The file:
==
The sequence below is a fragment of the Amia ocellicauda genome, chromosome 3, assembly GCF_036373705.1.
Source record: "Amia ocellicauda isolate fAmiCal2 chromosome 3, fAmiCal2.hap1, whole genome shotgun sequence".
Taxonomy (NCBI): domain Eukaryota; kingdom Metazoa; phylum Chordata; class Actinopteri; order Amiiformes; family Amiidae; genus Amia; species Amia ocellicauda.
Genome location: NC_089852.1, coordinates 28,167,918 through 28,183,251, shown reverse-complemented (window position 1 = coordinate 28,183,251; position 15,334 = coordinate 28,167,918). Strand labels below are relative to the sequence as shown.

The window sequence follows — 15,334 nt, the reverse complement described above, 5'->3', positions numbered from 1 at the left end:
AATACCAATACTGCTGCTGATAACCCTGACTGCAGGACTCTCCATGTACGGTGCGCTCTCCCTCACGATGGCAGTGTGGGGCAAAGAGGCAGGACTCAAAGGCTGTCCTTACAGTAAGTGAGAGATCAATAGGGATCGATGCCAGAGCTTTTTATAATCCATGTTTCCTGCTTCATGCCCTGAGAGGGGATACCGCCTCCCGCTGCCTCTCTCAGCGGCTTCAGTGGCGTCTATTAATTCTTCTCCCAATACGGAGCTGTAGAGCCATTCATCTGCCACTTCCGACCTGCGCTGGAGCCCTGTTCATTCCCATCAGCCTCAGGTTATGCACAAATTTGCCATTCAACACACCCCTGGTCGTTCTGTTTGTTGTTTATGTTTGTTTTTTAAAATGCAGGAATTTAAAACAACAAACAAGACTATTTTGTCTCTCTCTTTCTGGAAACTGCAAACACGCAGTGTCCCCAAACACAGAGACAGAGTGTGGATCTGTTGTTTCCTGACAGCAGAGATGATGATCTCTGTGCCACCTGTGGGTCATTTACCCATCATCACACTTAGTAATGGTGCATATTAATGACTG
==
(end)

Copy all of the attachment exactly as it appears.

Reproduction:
The sequence below is a fragment of the Amia ocellicauda genome, chromosome 3, assembly GCF_036373705.1.
Source record: "Amia ocellicauda isolate fAmiCal2 chromosome 3, fAmiCal2.hap1, whole genome shotgun sequence".
Taxonomy (NCBI): domain Eukaryota; kingdom Metazoa; phylum Chordata; class Actinopteri; order Amiiformes; family Amiidae; genus Amia; species Amia ocellicauda.
Genome location: NC_089852.1, coordinates 28,167,918 through 28,183,251, shown reverse-complemented (window position 1 = coordinate 28,183,251; position 15,334 = coordinate 28,167,918). Strand labels below are relative to the sequence as shown.

The window sequence follows — 15,334 nt, the reverse complement described above, 5'->3', positions numbered from 1 at the left end:
AATACCAATACTGCTGCTGATAACCCTGACTGCAGGACTCTCCATGTACGGTGCGCTCTCCCTCACGATGGCAGTGTGGGGCAAAGAGGCAGGACTCAAAGGCTGTCCTTACAGTAAGTGAGAGATCAATAGGGATCGATGCCAGAGCTTTTTATAATCCATGTTTCCTGCTTCATGCCCTGAGAGGGGATACCGCCTCCCGCTGCCTCTCTCAGCGGCTTCAGTGGCGTCTATTAATTCTTCTCCCAATACGGAGCTGTAGAGCCATTCATCTGCCACTTCCGACCTGCGCTGGAGCCCTGTTCATTCCCATCAGCCTCAGGTTATGCACAAATTTGCCATTCAACACACCCCTGGTCGTTCTGTTTGTTGTTTATGTTTGTTTTTTAAAATGCAGGAATTTAAAACAACAAACAAGACTATTTTGTCTCTCTCTTTCTGGAAACTGCAAACACGCAGTGTCCCCAAACACAGAGACAGAGTGTGGATCTGTTGTTTCCTGACAGCAGAGATGATGATCTCTGTGCCACCTGTGGGTCATTTACCCATCATCACACTTAGTAATGGTGCATATTAATGACTG